Infrastructure in the News: March 21, 2012
Washington Post: Mica: Talks under way on short-term transportation funding
With federal transportation funding set to expire next week, House Transportation Committee Chairman John L. Mica said Tuesday that talks are under way to extend funding at current levels for the ninth time. Mica’s comments signaled that House Republicans are not prepared to take up a bipartisan transportation bill approved by the Senate last week. After meeting with House Speaker John Boehner (R-Ohio) Tuesday morning, Mica (R-Fla.) said the length of the proposed extension was still up in the air.
The Hill: Mica: US needs long-term transportation bill to create jobs, stimulate economy
Congress is faced with a choice in adopting a responsible, long-term transportation bill. The Obama administration has proposed $476 billion over six years, or an average of $79 billion annually, and finances new spending with a smoke-and-mirrors drawdown from the wars in Iraq and Afghanistan. The Senate’s two-year bill proposes spending $109 billion, or $54.5 billion per year. This option depletes the highway trust fund in a matter of months and leaves major infrastructure improvements and employment opportunities behind.
Transportation Nation: BREAKING: Highway Bill Could Be Headed for a Standoff
Senate Majority Leader Harry Reid (D-Nev.) says he’s not interested in putting a temporary extension of the Highway bill on the Senate floor if the House passes one next week, given that the Senate passed a two-year, $109 billion version of its own last week with 74 votes. The current Highway bill extension runs out March 31. That means the Senate can keep the program going by passing the House’s temporary extension, which will likely include a motion to go to conference with the Senate.
The Hill: Transportation supporters 'rally for roads' amid highway bill debate
Construction workers and transportation supporters gathered in Washington on Tuesday to urge Congress to pass a long-term funding bill for transportation projects in the United States. The event, which was led by a coalition of transportation lobbying groups, was dubbed the "Rally for Roads." Lawmakers including House Transportation and Infrastructure Committee Chairman John Mica (R-Fla.) and Senate Environment and Public Workers Committee Chairwoman Barbara Boxer (D-Calif.) attended.
DC Streetsblog: Infographic: When Reagan, the GOP, and Democrats Doubled the Gas Tax
Something to keep in mind while the House GOP leadership toys with the idea of sending national transportation policy back to the 1950s…
DC Streetsblog: No Data? Big Problem.
In hard economic times, America’s leaders are looking for every opportunity to spend less and get more bang for the taxpayer’s buck. It’s a time for smarter decisions – especially transportation investment and policy choices based on independent and objective information. We must understand where and what the needs are, what works and doesn’t, and where the payoffs are greatest. That takes data – and good data are hard to find. Yet in passing the long-overdue two-year, $109 billion highway finance reauthorization bill, the Senate dropped a modest provision to assure timely travel data needed to make the smart choices that will keep people and freight moving safely and efficiently.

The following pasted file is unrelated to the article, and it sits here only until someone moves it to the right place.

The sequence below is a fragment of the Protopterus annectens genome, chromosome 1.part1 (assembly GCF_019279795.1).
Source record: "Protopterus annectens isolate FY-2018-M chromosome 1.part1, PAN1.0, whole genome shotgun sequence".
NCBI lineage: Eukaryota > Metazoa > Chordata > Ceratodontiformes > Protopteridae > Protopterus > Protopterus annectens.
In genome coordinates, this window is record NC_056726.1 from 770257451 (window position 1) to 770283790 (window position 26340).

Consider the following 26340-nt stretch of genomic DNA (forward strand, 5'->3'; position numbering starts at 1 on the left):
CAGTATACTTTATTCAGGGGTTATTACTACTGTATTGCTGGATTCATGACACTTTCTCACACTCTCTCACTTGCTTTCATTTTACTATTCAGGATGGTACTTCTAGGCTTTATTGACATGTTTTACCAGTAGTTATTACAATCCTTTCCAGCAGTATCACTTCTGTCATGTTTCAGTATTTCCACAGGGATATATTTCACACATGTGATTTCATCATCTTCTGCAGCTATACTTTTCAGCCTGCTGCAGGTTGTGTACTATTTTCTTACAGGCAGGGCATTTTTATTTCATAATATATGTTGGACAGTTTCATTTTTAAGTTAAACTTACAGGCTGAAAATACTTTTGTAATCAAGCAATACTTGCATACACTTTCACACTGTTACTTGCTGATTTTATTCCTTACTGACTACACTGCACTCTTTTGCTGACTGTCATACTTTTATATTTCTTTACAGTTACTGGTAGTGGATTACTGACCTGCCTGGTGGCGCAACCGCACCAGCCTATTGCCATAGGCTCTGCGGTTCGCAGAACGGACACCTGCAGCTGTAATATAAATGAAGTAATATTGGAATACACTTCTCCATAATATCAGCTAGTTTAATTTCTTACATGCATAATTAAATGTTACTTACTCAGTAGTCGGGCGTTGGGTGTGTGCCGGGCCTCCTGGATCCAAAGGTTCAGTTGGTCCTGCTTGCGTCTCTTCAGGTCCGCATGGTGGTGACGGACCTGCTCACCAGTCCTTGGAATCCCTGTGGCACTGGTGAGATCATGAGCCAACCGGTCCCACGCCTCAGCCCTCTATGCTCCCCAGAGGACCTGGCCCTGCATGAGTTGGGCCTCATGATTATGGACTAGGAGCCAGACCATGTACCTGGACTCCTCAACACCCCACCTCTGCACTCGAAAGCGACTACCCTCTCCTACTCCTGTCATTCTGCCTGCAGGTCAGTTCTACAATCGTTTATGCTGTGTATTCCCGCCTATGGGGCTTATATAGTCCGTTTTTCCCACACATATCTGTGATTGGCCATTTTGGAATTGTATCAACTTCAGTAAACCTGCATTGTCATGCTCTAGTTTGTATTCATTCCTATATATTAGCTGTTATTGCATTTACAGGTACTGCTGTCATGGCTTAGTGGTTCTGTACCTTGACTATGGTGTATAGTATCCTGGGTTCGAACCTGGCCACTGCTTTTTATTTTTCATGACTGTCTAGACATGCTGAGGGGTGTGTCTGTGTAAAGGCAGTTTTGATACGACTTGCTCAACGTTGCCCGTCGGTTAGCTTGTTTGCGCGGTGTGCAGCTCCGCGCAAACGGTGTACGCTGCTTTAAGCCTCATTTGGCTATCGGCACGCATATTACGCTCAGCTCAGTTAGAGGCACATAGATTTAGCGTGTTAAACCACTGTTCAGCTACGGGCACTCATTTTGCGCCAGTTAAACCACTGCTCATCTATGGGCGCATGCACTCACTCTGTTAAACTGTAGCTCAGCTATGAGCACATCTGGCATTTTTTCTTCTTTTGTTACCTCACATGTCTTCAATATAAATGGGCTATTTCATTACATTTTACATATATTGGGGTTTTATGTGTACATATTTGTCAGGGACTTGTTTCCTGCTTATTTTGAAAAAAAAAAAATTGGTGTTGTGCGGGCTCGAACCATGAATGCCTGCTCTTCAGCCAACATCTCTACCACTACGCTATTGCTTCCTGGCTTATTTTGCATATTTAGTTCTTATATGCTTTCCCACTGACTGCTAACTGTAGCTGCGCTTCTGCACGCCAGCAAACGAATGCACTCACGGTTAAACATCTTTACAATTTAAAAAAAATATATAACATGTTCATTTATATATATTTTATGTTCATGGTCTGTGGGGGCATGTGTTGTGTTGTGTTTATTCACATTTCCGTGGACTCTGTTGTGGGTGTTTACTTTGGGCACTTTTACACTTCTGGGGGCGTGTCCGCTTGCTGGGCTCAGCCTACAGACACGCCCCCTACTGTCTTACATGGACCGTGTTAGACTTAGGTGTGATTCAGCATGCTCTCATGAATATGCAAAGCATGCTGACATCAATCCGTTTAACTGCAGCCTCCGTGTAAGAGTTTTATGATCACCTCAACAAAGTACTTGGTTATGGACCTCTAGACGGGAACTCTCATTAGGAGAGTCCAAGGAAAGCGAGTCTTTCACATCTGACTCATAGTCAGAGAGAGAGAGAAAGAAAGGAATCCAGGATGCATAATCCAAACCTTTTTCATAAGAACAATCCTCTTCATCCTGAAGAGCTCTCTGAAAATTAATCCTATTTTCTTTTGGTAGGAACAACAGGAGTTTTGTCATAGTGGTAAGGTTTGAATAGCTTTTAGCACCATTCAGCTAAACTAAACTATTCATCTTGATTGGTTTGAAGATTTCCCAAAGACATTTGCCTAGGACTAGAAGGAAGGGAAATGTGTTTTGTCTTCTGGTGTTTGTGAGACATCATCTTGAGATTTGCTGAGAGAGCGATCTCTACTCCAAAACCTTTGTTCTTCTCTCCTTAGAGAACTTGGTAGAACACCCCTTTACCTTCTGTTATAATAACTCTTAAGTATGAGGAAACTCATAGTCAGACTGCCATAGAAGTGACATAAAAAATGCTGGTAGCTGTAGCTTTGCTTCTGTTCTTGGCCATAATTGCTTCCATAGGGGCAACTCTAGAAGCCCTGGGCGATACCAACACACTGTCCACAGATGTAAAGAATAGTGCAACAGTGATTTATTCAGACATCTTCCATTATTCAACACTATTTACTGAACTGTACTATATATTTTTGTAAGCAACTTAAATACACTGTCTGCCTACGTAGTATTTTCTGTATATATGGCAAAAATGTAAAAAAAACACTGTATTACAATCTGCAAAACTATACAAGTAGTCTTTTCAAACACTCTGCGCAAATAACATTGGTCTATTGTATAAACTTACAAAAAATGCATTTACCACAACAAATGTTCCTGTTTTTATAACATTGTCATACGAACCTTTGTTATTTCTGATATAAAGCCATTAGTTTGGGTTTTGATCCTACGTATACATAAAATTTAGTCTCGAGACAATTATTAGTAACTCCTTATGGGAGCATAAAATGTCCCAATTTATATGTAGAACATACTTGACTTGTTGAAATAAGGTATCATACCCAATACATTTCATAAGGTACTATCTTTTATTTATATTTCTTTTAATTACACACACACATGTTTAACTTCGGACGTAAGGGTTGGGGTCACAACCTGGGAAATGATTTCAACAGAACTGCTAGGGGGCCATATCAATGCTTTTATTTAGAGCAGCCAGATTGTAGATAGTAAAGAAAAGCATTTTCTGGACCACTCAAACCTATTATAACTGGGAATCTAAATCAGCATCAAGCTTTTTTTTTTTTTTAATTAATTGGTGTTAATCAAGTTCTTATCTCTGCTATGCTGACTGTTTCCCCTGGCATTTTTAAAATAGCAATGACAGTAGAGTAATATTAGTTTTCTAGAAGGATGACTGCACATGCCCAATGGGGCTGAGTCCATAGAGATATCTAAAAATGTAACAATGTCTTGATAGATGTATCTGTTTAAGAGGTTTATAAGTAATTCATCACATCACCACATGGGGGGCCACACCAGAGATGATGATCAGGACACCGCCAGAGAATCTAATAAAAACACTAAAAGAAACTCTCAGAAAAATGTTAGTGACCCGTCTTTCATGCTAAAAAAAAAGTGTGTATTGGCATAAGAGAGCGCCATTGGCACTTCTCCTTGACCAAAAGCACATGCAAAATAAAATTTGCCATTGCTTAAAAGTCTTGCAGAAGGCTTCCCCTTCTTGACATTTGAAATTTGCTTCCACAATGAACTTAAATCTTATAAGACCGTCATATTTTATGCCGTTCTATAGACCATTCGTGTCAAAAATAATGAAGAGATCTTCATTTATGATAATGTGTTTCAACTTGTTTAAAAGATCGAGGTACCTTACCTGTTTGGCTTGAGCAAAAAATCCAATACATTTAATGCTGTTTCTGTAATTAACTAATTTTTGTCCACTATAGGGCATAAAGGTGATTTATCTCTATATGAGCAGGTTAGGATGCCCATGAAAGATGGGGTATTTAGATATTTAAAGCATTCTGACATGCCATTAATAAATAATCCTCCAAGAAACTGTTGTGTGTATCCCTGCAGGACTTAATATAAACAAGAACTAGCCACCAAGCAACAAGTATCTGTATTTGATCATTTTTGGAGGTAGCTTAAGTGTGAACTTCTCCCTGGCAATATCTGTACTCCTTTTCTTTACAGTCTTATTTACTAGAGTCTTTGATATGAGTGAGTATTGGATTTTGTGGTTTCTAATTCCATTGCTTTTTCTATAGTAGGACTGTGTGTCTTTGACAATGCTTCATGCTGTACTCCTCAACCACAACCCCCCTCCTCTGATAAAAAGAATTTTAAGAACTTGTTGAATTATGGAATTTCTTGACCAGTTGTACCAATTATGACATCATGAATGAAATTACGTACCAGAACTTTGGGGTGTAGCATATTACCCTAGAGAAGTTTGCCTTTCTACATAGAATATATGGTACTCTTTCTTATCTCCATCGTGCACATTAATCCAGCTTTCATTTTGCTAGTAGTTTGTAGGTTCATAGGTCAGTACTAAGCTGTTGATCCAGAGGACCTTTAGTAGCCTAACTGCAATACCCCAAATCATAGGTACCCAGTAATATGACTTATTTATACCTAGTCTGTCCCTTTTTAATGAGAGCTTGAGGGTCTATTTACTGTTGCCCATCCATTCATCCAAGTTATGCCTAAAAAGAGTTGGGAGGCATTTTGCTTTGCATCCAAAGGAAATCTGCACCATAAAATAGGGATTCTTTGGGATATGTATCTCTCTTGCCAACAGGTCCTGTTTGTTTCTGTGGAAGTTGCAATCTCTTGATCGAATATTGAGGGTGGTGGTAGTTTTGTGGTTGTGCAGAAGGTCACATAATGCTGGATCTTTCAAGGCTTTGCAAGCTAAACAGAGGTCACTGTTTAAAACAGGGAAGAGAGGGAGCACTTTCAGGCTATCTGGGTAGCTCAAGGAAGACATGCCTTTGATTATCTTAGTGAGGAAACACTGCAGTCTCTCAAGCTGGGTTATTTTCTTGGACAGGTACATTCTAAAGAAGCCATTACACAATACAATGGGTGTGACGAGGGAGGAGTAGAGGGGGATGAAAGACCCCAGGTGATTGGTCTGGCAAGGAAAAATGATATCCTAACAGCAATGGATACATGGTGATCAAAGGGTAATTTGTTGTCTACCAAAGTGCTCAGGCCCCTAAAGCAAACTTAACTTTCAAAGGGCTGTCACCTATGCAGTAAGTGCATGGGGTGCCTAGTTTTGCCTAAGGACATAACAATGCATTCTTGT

San Francisco Chronicle: S.F. transit agency's plan to speed Muni service
A plan to speed Muni buses will bring all-door boarding this summer, synchronized traffic lights within two years and specially colored bus lanes and relocated stops by 2017. Municipal Transportation Agency planners have been working since 2008 on the Transit Effectiveness Project, a comprehensive study of how to improve transit service, but the progress has been slowed by budget woes and service cuts. Now the agency is moving forward with plans to speed travel times on eight of its busiest lines by as much as 30 percent.
Pensions & Investments: What Chicago's infrastructure trust means to institutional investors
If a new infrastructure trust being set up by the city of Chicago is successful, it could prove to be a new model for melding private money — including institutional dollars — and traditional public financing. That model would open up a whole new set of domestic infrastructure investment opportunities at a time that institutional investors are boosting infrastructure allocations.
Sentinel and Enterprise (MA): Fitchburg Mayor Wong decries cut of funds for road and bridge repair
In a letter sent to the Joint Committee on Transportation last week, the MMA said towns and cities need $300 million to meet their road- and bridge-repair needs. The bill would authorize the state to borrow $885 million through bonds. In addition to the Chapter 90 spending, it includes, when matched with federal funds, $1 billion for state-owned roads and bridges and $311 million in train and transit infrastructure spending. The bill would also establish a state infrastructure bank that would provide additional options to fund transportation projects.
Rolling blackouts and electrical grid inefficiencies cost an estimated $80 billion a year.